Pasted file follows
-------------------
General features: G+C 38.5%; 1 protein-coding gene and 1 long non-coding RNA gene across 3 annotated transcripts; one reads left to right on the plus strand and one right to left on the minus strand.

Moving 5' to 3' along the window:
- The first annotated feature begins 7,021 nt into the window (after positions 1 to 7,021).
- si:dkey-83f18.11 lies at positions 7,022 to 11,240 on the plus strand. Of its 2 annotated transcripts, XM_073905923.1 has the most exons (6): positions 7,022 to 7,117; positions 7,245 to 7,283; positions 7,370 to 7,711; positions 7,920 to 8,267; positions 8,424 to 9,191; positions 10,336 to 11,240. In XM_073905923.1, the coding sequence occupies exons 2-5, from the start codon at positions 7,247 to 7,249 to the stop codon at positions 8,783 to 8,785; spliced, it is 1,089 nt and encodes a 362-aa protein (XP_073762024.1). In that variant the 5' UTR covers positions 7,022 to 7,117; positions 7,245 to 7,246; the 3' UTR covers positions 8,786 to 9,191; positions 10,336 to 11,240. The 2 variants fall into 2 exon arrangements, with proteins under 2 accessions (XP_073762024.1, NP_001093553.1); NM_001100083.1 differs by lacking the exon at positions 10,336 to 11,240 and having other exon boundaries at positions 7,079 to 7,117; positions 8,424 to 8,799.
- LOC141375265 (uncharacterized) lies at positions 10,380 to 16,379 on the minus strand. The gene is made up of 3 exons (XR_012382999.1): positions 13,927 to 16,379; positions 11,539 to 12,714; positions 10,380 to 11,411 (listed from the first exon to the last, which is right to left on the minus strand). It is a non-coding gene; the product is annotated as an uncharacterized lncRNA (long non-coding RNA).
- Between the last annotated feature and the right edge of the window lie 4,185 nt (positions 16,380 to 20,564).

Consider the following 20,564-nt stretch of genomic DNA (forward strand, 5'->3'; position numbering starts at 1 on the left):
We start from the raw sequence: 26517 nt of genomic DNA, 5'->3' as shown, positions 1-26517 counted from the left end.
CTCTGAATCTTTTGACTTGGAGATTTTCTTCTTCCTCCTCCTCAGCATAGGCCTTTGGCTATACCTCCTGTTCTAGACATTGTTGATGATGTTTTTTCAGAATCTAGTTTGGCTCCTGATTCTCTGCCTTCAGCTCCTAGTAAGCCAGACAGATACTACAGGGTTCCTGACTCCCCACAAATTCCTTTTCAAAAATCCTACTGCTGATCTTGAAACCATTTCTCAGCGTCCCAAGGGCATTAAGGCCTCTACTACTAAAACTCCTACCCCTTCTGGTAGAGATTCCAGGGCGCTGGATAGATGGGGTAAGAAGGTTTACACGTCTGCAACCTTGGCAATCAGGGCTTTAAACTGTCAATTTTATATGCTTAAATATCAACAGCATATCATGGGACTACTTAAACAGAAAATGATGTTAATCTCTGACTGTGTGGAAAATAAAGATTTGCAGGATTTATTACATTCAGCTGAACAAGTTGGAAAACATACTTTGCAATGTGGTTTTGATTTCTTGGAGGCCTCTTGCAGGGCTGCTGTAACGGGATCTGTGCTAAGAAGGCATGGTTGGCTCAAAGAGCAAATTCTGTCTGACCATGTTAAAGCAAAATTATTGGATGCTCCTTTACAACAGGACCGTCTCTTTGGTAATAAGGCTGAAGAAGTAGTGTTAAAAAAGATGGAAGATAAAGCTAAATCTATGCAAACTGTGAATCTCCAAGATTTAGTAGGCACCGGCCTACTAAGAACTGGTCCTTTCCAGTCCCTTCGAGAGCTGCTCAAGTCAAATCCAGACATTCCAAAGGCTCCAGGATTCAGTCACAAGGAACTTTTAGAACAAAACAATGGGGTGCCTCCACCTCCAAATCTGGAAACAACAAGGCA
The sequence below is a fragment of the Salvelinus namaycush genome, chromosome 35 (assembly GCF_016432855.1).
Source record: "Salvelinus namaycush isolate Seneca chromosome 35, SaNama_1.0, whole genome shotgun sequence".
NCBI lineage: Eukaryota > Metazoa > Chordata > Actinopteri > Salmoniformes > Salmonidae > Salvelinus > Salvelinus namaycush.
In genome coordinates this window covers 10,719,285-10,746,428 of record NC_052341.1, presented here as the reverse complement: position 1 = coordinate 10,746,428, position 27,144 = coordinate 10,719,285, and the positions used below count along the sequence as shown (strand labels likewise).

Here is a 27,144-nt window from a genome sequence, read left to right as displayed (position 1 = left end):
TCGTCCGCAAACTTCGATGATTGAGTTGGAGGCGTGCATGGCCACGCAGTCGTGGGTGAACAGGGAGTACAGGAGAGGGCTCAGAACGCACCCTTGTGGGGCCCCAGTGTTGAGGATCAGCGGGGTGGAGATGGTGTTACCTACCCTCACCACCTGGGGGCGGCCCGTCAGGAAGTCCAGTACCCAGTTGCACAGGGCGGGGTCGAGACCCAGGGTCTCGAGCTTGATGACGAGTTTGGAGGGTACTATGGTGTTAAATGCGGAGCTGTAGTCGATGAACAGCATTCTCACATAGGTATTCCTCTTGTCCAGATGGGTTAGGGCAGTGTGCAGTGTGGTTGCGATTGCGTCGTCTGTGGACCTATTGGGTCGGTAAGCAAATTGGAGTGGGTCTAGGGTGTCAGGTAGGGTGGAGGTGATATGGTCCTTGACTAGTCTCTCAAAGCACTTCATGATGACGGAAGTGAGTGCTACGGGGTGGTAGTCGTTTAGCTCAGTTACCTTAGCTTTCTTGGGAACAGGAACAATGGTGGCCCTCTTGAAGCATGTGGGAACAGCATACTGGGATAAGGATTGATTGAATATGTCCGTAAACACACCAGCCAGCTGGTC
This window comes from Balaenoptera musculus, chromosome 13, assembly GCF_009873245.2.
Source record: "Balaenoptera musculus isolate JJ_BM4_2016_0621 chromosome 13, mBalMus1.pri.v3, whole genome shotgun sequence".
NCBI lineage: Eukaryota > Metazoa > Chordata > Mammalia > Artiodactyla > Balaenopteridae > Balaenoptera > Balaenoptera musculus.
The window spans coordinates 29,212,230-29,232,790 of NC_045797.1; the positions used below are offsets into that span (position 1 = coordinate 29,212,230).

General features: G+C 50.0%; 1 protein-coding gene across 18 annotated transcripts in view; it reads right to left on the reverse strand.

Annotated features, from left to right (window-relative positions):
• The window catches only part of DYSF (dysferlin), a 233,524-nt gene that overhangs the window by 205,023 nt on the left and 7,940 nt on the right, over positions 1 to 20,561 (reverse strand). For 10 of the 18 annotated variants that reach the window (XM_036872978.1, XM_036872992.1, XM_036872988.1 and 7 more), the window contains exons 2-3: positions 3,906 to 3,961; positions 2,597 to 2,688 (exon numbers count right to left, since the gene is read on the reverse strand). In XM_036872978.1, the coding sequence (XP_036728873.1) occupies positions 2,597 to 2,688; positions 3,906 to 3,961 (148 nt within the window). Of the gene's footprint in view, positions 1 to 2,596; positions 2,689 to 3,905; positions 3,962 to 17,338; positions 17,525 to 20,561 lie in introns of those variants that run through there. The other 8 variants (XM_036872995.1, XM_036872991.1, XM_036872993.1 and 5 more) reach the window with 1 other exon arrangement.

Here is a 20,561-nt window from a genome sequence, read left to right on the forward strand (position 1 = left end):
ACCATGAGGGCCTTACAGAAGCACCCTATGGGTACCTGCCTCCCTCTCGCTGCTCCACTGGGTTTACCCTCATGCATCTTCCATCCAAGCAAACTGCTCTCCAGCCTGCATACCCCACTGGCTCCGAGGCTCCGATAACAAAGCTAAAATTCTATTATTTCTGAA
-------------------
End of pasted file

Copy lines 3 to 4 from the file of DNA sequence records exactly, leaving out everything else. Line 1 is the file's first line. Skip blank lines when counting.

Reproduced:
- The first annotated feature begins 7,021 nt into the window (after positions 1 to 7,021).
- si:dkey-83f18.11 lies at positions 7,022 to 11,240 on the plus strand. Of its 2 annotated transcripts, XM_073905923.1 has the most exons (6): positions 7,022 to 7,117; positions 7,245 to 7,283; positions 7,370 to 7,711; positions 7,920 to 8,267; positions 8,424 to 9,191; positions 10,336 to 11,240. In XM_073905923.1, the coding sequence occupies exons 2-5, from the start codon at positions 7,247 to 7,249 to the stop codon at positions 8,783 to 8,785; spliced, it is 1,089 nt and encodes a 362-aa protein (XP_073762024.1). In that variant the 5' UTR covers positions 7,022 to 7,117; positions 7,245 to 7,246; the 3' UTR covers positions 8,786 to 9,191; positions 10,336 to 11,240. The 2 variants fall into 2 exon arrangements, with proteins under 2 accessions (XP_073762024.1, NP_001093553.1); NM_001100083.1 differs by lacking the exon at positions 10,336 to 11,240 and having other exon boundaries at positions 7,079 to 7,117; positions 8,424 to 8,799.